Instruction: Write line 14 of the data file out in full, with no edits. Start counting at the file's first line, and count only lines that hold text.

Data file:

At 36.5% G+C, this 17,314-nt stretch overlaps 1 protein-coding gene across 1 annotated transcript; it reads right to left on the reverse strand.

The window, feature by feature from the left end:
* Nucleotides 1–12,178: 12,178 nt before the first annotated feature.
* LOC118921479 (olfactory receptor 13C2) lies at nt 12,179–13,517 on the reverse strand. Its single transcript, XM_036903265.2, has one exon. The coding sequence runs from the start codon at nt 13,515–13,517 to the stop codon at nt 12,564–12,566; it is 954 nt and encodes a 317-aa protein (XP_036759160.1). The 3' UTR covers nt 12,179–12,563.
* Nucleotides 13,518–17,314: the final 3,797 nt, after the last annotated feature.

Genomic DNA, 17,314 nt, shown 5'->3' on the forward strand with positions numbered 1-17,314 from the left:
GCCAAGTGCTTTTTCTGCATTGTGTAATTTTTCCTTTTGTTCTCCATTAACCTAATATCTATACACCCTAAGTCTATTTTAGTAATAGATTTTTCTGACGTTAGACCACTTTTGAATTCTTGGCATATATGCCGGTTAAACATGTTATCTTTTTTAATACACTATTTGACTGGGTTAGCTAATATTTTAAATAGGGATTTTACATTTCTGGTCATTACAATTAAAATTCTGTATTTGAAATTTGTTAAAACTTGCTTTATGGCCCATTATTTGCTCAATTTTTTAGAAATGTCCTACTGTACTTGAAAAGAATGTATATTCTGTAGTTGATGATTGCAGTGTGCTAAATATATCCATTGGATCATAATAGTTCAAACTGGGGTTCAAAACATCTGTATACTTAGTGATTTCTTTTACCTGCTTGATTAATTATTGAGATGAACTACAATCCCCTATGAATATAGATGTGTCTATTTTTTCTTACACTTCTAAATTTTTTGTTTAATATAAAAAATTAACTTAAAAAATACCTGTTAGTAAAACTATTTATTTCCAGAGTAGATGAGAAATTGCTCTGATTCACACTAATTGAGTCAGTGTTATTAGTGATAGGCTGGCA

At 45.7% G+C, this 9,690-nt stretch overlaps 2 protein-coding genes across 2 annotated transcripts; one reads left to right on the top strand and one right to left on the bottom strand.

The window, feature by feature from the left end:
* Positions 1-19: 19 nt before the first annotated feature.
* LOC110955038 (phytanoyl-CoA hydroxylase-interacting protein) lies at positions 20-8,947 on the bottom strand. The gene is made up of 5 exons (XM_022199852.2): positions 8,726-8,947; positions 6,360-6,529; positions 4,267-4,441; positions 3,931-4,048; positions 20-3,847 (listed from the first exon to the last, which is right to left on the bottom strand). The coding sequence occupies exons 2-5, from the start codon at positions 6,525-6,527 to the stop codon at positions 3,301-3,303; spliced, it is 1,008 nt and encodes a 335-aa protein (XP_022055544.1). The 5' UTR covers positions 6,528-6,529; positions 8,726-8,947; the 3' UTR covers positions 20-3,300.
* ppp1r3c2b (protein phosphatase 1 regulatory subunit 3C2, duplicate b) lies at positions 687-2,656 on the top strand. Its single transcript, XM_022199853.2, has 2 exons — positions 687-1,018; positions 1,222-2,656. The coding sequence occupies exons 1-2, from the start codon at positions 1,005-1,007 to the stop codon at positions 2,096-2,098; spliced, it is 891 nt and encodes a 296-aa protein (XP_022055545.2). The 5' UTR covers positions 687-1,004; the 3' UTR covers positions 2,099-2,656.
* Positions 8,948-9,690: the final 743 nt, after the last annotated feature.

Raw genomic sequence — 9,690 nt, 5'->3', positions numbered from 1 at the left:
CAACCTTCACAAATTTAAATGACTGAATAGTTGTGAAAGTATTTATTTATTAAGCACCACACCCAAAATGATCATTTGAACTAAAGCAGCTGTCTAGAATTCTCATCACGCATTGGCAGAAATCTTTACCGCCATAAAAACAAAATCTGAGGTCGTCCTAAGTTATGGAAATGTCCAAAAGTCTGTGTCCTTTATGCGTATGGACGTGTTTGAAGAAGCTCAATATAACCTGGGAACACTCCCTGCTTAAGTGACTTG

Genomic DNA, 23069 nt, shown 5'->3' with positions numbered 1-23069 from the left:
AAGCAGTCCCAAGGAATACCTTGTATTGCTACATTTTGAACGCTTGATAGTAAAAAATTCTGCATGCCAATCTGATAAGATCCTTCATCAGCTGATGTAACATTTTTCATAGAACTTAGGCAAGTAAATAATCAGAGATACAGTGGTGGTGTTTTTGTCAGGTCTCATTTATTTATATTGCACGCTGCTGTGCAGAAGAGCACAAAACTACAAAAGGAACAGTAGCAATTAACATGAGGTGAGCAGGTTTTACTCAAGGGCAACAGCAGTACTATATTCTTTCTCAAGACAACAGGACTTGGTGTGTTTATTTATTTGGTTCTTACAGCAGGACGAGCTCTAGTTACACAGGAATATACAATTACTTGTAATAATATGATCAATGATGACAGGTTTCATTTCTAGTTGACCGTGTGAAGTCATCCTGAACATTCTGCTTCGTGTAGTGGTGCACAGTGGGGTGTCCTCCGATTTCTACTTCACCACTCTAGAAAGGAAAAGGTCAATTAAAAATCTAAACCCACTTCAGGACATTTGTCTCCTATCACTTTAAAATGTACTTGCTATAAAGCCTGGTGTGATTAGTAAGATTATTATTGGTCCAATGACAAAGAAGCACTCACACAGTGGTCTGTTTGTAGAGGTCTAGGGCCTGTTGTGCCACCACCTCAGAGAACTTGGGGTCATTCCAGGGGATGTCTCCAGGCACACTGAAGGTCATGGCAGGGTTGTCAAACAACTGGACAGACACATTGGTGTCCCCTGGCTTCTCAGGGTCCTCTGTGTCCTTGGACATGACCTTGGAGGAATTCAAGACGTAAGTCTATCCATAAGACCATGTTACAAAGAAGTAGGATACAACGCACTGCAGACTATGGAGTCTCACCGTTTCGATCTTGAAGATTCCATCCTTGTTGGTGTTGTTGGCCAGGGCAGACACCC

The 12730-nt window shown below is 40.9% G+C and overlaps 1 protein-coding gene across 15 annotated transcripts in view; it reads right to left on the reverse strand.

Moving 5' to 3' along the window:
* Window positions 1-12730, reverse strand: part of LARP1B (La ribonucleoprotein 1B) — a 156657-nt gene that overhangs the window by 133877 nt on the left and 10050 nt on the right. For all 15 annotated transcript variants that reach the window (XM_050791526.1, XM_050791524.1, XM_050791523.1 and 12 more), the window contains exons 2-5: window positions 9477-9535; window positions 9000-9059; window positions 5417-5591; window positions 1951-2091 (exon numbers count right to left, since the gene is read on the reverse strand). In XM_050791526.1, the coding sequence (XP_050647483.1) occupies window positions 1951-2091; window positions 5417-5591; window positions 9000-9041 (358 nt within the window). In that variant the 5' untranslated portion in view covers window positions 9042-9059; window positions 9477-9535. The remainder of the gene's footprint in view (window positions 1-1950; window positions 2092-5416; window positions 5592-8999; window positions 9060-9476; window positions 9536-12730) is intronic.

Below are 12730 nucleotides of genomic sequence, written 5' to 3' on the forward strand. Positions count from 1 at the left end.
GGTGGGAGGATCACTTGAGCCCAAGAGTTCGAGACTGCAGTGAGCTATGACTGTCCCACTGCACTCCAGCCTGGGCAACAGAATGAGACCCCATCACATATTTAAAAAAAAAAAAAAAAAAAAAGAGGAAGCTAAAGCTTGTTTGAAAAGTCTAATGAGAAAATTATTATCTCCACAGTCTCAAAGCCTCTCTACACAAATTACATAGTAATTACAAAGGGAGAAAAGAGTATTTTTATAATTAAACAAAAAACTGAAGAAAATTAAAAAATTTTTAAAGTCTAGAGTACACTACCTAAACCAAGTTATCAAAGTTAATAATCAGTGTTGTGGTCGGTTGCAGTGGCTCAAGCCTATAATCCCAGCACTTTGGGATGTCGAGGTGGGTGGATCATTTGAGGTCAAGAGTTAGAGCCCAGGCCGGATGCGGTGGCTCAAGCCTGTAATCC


Raw genomic sequence — 9,690 nt, 5'->3', positions numbered from 1 at the left: